Now onto the serious stuff: the Ride2Cure journey.
It kind of feels like this week has been some kind of pregnant pause in the trail of weather devastation of my plans, except of course that every time the weather gods have hit me with a sliced serve, I’ve managed to whack it back with top spin. Lighter winds, for sure, but by heck there have been some cold outings this week, no moreso than today.
I knew the rain was coming, and it was my own silly fault for sitting in bed with a cat on my lap until almost nine o’clock: the joys of semi-retirement. I should have got up at seven.
By the time I headed out the door at the back of ten, the light rain was starting. It wasn’t light for long: today was one grim, grim day, and I’ve already gone on record as saying that it was the most weather challenging stage of Ride2Cure2 to date. Out at +1C in rain: back at -1C in snow. I couldn’t feel my hands: I couldn’t feel my feet. I’ve been here before: I know from painful experience at 7am at my old work in Glasgow how important it is not to walk straight into a warm environment when you stop. Even fifteen minutes later, when I jumped in the shower, my fingers were soooooo painful that way they get when they’re waking up from extreme cold.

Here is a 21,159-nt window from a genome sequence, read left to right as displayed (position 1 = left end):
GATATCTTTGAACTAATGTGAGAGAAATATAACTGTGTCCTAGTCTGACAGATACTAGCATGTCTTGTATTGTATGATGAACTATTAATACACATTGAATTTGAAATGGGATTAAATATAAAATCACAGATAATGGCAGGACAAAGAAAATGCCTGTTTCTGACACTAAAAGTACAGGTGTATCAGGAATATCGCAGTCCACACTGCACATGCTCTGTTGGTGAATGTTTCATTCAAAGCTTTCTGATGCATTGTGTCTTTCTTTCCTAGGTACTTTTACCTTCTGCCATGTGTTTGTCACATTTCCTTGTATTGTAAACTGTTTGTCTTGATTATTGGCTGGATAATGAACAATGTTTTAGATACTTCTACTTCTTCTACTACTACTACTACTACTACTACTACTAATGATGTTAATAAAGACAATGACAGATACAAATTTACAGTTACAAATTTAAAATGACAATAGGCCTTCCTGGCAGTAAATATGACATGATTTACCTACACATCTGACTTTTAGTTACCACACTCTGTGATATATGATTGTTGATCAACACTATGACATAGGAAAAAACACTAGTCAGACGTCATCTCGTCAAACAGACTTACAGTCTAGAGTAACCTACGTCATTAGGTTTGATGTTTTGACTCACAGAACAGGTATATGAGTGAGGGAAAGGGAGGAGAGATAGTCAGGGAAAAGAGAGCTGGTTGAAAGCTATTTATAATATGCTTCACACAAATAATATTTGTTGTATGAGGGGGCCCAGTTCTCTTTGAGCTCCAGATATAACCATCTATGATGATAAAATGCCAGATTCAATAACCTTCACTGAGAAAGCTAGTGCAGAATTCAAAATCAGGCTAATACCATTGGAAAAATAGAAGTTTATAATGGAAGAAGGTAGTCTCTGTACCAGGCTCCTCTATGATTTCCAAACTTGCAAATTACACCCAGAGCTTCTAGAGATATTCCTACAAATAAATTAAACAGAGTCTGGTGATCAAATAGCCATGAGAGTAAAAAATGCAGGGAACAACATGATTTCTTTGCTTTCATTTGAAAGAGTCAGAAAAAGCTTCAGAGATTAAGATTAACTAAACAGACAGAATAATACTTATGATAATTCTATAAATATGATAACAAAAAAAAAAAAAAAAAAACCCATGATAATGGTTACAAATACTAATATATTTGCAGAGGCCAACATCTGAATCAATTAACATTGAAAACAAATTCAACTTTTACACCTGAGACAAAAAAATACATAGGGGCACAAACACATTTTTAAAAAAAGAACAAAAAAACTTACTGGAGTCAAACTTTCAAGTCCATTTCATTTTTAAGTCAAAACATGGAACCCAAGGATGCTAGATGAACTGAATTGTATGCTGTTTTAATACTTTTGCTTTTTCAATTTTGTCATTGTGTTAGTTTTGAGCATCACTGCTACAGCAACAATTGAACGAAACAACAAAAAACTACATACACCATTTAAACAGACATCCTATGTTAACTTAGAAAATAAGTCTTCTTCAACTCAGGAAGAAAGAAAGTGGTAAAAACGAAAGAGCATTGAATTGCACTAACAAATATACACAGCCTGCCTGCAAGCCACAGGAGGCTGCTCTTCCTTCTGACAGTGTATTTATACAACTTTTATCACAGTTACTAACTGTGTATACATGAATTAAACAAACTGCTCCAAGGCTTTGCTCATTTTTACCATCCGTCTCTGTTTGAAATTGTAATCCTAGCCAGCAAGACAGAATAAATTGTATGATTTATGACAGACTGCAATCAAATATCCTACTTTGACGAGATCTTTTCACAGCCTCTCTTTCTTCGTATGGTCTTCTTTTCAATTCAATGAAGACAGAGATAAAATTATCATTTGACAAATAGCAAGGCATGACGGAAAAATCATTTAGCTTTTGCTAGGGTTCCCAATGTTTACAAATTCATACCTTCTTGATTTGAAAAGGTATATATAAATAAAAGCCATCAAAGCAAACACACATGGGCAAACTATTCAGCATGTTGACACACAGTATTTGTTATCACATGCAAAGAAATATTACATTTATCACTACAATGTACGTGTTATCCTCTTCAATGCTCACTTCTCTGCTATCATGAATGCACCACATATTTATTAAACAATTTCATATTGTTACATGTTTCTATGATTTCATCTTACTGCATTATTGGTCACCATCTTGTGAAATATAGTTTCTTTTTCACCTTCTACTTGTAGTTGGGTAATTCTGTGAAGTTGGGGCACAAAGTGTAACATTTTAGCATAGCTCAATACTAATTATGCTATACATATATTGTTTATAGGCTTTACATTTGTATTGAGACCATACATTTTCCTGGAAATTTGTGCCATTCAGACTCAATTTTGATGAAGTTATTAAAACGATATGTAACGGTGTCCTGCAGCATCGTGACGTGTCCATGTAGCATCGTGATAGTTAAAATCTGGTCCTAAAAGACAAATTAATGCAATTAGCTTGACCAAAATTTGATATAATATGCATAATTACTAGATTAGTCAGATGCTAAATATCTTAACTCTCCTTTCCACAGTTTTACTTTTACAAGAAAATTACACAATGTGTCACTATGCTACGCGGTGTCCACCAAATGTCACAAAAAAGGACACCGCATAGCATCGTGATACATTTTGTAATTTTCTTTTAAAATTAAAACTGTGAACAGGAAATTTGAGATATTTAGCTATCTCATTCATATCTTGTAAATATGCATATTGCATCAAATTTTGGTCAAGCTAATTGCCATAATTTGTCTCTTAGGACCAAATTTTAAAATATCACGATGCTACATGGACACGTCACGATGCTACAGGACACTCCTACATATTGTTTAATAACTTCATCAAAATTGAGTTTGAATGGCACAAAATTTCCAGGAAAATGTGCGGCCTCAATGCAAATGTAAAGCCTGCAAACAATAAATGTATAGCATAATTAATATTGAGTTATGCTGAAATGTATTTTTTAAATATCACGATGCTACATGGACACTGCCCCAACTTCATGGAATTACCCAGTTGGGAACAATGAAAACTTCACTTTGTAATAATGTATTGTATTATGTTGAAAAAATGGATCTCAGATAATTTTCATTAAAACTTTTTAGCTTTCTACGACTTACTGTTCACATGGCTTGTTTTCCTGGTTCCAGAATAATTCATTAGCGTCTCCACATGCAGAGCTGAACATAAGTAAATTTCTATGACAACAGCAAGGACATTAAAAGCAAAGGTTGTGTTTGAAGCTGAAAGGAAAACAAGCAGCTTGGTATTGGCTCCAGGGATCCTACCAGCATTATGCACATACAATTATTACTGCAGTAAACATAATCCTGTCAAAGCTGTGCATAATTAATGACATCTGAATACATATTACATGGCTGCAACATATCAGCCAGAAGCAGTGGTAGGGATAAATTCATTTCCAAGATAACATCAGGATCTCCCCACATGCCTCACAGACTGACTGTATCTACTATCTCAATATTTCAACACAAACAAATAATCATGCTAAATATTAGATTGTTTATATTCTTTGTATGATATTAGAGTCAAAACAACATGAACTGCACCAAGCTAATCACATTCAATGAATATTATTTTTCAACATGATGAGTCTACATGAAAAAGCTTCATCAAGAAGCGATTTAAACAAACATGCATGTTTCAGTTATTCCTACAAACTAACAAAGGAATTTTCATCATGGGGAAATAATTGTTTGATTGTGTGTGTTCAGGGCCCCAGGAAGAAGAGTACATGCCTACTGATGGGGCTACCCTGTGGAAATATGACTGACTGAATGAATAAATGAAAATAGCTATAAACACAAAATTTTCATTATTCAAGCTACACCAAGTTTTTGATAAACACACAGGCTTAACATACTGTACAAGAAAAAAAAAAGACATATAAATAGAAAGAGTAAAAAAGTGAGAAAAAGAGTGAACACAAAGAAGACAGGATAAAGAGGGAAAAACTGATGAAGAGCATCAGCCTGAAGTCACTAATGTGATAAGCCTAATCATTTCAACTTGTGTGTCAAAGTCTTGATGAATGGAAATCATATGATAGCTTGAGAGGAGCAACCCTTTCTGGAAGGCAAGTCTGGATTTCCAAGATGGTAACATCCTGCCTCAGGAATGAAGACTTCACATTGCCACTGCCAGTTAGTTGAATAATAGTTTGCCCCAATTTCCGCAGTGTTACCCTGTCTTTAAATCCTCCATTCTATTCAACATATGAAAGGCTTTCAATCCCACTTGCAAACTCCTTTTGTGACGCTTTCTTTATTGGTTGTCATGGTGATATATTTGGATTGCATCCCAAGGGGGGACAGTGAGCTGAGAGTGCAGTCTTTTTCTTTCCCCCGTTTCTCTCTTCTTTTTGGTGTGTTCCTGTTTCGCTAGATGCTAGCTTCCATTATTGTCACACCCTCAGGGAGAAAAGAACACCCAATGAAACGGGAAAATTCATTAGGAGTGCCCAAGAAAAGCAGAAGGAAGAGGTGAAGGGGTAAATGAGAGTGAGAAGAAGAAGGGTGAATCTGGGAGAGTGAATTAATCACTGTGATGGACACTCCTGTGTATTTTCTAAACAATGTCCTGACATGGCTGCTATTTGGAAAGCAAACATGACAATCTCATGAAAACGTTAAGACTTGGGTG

See if someone wants to help me through what’s left of this winter – with 2020/21 in mind – please find me a pair of waterproof socks and gloves that actually work: but don’t suggest Sealskinz because I’ve tried and failed half a dozen pairs of their stuff: it’s rubbish in R2CN conditions. I’ve tried several brands that talk a good game, but every one has been found wanting – you should see my collection of gloves! See tomorrow: I’m going back to bread bags on the feet and coronavirus gloves, aka Marigolds, on the fingers.
I long for the warmth of the spring, and ultimately the heat of the summer, talking of which I have an event to announce.
Building on the epic adventure of 2222km in Australia, and the recurrent 2’s, I am proposing to ride 222km on the 22nd of June: and I’m looking for anyone who’s daft enough to want to join me, either for a wee leg, or a couple of legs, or for the whole shebang.
I’m (currently) planning on branding this thing the Tour De Cure, or maybe the 2’er De Cure, I haven’t decided on that one yet.
The route is epic. It’s a one day classic.